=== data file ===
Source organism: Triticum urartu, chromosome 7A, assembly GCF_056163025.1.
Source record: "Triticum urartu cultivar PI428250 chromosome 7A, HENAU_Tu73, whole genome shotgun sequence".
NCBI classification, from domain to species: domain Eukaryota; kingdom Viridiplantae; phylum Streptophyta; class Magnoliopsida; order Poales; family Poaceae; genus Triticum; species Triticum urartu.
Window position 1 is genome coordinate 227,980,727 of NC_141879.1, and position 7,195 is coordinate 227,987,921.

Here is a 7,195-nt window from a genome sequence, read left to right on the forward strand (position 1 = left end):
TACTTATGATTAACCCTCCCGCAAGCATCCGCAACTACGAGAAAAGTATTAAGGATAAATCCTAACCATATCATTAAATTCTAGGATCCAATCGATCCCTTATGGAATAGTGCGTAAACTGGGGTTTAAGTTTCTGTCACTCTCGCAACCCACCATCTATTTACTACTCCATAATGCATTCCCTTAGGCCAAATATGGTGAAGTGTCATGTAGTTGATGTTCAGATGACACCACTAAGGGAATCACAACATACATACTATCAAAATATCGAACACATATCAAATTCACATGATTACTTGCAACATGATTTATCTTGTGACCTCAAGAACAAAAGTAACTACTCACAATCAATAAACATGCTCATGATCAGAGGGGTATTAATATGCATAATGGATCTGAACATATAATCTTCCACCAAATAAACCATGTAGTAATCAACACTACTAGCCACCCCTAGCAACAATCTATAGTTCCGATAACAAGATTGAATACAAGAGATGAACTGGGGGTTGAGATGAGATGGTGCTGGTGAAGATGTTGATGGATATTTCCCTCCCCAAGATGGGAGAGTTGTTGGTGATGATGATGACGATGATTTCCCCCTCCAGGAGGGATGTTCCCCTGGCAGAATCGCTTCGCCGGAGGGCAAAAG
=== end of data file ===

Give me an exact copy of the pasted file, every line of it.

Source organism: Triticum urartu, chromosome 7A, assembly GCF_056163025.1.
Source record: "Triticum urartu cultivar PI428250 chromosome 7A, HENAU_Tu73, whole genome shotgun sequence".
NCBI classification, from domain to species: domain Eukaryota; kingdom Viridiplantae; phylum Streptophyta; class Magnoliopsida; order Poales; family Poaceae; genus Triticum; species Triticum urartu.
Window position 1 is genome coordinate 227,980,727 of NC_141879.1, and position 7,195 is coordinate 227,987,921.

Here is a 7,195-nt window from a genome sequence, read left to right on the forward strand (position 1 = left end):
TACTTATGATTAACCCTCCCGCAAGCATCCGCAACTACGAGAAAAGTATTAAGGATAAATCCTAACCATATCATTAAATTCTAGGATCCAATCGATCCCTTATGGAATAGTGCGTAAACTGGGGTTTAAGTTTCTGTCACTCTCGCAACCCACCATCTATTTACTACTCCATAATGCATTCCCTTAGGCCAAATATGGTGAAGTGTCATGTAGTTGATGTTCAGATGACACCACTAAGGGAATCACAACATACATACTATCAAAATATCGAACACATATCAAATTCACATGATTACTTGCAACATGATTTATCTTGTGACCTCAAGAACAAAAGTAACTACTCACAATCAATAAACATGCTCATGATCAGAGGGGTATTAATATGCATAATGGATCTGAACATATAATCTTCCACCAAATAAACCATGTAGTAATCAACACTACTAGCCACCCCTAGCAACAATCTATAGTTCCGATAACAAGATTGAATACAAGAGATGAACTGGGGGTTGAGATGAGATGGTGCTGGTGAAGATGTTGATGGATATTTCCCTCCCCAAGATGGGAGAGTTGTTGGTGATGATGATGACGATGATTTCCCCCTCCAGGAGGGATGTTCCCCTGGCAGAATCGCTTCGCCGGAGGGCAAAAG